Bernard Levinson’s work, for instance, is extremely helpful in recognizing this fact. The plurality of cultic sites (כל המקמות), which was assumed in Exod 20:24, is now a prohibited practice in Deut 12:2-3. Moreover, the cultic pillars (מצבה), justified because Moses himself erected them to ratify the covenant (Exod 24:4) is now also a prohibited practice in that same legislation. Altars and cultic pillars, as Levinson notes, were part of popular public piety and were part of “Israelite Orthodoxy,” even though I might take some issue with his use of the term “orthodoxy” (Ibid). Even the worship of Asherah, was part of public piety. As Levinson notes, “If these Canaanites did not exist, it would be necessary to invent them” (148). Canaan is a literary device constructed in order to construe what was legitimate practice in Israel as foreign and taboo: the rejected past becomes foreign and the praxis without historical precedent becomes the native (149).
In Joshua, Israel only becomes Israel when Joshua commands the circumcision of males in Israel (Josh 5.2-9). The mass circumcision and Passover celebration affirms Israelite identity and marks Israel as being different from Canaan. With Leviticus, it is only through bodily practices that Israel marks itself as separate from the Canaanites. What I think Leviticus begins to offer us, is the possibility that such bodily practices were legitimate in Israel. Like in Deuteronomy, Leviticus uses Canaan as a literary trope. I think this is something that we need to keep in mind when we read Leviticus, or any other book of the Bible. There is always a multiplicity of arguments, no one less or more legitimate than the other. It is often those with the most power who win the debate. By employing this dichotomy between Israel and Canaan, I am merely beginning to set up a methodology of reading biblical texts.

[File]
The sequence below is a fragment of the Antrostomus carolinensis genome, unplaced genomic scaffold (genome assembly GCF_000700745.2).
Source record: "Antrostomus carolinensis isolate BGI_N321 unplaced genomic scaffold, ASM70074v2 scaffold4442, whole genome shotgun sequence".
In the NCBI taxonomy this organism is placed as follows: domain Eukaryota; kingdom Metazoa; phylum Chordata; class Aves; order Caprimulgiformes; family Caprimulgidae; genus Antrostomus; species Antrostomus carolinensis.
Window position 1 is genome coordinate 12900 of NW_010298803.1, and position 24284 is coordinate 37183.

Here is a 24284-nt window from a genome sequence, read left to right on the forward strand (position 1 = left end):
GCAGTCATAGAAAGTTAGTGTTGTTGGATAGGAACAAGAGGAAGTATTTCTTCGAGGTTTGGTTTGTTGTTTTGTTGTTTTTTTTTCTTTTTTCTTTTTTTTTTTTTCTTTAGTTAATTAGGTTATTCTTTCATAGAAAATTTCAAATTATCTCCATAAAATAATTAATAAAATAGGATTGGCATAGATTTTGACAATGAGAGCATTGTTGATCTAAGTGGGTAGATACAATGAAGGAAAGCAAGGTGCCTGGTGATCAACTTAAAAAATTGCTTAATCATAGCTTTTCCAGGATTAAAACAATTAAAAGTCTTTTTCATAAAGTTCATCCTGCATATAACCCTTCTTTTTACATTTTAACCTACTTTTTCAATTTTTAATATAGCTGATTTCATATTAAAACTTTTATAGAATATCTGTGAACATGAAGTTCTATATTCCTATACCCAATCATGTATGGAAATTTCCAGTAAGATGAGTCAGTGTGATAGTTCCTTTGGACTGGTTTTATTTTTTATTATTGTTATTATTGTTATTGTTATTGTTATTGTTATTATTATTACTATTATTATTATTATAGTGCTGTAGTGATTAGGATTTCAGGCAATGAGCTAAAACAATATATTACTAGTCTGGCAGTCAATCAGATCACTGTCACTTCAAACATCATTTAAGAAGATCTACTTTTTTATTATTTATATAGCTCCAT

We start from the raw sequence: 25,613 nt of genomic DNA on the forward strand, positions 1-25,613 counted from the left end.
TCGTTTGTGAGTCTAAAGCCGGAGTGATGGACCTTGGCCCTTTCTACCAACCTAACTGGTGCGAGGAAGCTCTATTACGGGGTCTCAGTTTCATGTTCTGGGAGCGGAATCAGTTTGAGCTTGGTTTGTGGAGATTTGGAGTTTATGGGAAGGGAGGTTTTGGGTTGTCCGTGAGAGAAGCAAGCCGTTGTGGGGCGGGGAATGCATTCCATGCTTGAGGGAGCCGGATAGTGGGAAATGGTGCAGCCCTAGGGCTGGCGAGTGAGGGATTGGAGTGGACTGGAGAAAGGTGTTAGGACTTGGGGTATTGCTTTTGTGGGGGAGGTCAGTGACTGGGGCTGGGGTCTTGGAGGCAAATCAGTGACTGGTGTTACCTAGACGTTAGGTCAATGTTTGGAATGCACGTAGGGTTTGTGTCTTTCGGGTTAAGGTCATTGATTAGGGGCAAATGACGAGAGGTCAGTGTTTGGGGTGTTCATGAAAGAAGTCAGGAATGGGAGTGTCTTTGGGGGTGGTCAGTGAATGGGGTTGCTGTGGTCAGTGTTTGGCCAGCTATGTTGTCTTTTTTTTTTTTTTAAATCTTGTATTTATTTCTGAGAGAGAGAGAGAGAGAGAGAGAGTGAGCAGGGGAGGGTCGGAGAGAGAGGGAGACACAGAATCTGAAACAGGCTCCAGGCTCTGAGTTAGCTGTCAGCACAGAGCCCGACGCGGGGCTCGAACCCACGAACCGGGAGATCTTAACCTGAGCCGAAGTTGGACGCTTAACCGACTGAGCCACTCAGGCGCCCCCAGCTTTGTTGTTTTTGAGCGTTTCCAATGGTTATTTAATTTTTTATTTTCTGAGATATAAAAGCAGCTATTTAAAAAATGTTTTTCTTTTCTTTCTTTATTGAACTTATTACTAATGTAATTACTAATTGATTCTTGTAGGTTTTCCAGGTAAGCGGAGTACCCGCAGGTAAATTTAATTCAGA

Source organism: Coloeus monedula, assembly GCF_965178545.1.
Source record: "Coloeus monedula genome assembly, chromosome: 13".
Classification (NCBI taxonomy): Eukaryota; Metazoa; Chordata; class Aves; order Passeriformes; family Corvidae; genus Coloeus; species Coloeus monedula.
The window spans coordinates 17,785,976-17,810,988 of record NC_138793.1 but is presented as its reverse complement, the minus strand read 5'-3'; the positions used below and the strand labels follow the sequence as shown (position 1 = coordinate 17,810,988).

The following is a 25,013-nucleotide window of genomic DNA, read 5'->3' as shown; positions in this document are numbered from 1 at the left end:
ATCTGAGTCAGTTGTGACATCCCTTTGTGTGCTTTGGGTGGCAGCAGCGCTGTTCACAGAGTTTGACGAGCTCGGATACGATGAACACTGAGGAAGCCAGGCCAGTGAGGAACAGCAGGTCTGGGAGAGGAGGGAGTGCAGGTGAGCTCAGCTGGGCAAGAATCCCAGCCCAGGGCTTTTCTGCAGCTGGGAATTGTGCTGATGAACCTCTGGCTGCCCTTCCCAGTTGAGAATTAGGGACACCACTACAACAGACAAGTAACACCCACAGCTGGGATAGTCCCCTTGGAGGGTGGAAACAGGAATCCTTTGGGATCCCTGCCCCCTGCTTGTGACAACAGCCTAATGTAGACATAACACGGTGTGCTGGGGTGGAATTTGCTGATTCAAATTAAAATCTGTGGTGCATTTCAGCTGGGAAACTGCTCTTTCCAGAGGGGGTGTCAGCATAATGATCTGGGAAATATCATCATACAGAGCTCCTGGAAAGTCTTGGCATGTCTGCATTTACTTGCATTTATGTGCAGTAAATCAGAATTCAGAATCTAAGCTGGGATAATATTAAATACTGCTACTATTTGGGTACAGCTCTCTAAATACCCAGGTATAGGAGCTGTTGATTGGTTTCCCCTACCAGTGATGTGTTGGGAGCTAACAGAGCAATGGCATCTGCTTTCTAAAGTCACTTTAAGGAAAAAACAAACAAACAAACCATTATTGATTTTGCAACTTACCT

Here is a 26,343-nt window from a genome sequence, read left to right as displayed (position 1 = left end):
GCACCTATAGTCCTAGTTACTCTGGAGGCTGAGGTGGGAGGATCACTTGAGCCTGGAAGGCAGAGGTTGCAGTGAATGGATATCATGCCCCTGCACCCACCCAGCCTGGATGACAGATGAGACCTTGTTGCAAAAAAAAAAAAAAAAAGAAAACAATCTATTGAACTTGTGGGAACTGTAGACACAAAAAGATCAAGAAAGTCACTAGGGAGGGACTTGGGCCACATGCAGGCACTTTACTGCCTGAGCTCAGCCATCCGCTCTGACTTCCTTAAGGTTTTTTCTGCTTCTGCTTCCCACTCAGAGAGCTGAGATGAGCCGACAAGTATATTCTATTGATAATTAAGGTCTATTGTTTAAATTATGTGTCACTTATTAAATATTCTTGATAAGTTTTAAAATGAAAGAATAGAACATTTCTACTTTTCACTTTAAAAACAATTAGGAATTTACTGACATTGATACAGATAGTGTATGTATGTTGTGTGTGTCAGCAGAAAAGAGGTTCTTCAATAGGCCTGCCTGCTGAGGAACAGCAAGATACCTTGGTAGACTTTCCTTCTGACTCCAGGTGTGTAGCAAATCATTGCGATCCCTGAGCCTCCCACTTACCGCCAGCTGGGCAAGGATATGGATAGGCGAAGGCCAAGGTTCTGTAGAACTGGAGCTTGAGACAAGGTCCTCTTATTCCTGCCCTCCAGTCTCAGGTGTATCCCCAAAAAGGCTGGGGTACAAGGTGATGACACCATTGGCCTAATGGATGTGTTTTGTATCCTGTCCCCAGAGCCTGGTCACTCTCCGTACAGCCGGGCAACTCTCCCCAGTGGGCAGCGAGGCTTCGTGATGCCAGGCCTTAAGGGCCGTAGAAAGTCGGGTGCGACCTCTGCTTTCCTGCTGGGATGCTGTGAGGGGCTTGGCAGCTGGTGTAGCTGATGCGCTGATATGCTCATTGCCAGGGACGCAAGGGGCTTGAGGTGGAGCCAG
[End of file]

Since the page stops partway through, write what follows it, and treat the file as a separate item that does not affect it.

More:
There are several conclusions I want to make to this post. First, we can begin to see that the rationale for many of the laws in the Torah are as means of boundary markers: they determine who is in and who is out. Second, they don’t simply construct identity, they construct orthodoxy. The reason why I disagree with Levinson’s use of orthodoxy is, in large part, because orthodoxy cannot exist without heresy. Deuteronomy and Leviticus construct orthodoxies over against practices they find abhorrent. These sentiments precede the Law but only because they exist as sentiments and practices within a larger cultural context. These different law codes, therefore construct Israelite identity into definitive identities and act as polemical against visions of Israelite identities that they find abhorrent. Third, as such the Law itself produces, or at the very least, preserves the very desires and practices that it seeks to repress. By prohibiting “Canaanite” practices, it constructs those very same practices and preserves them in legislation. To be sure, the laws in Deuteronomy and Leviticus ensures that its authors’ practices remain in authoritative force. However, recitation inevitably opens up the possibility of its own failure. Fifth, this means that we can ultimately contest the practices of the Law. It can be turned against itself.
I am not necessarily arguing that we go back to Canaanite practices over against Israelite practices because that still assumes a dichotomy, and one that is constructed vis-a-vis polemic. The point is that as a literary construction, Canaanites are really Israelites. While Israelite identity might have become a break-off from a larger Canaanite identity, the Canaanite identity as preserved in the Hebrew Bible does not ultimately reflect actual Canaanite practices. Rather, it reflects a broad range of Israelite practices with which certain camps of Israelites- Josiah’s scribal court in the case of Deuteronomy and Priestly ranks in the case of the Holiness source-disagreed. In other words, “homosexuality” or rather, male-on-male anal sex actually constitutes an Israelite practice. The Holiness school simply didn’t like that practice, so they termed it Canaanite to render it foreign and odious. To bring this back to Michaelson, our sexualities definitely constitute a threat to society, but only that society is one that attempts to embody the Levitical ideal.
I’d like to end with a metaphor. The forrest fire. Our society view forest fires as a threat to civilization. However, in attempting to prevent the forrest fire, we are prohibiting a process that occurs naturally. Moreover, when we do that, more brush hits the forrest floors, meaning that when a forrest fire occurs, means that it will be more destructive than if we did allow them to occur. My point here is that our very notion of ‘threat’ is relative to our position in society. Alternative sexualities are a threat only to those who have the most power to lose within a system. The reality is, like inclusion of non-Whites, and women in our society, inclusion of sexual minorities will ultimately teach society as a whole, a broader vision of what it means to be human.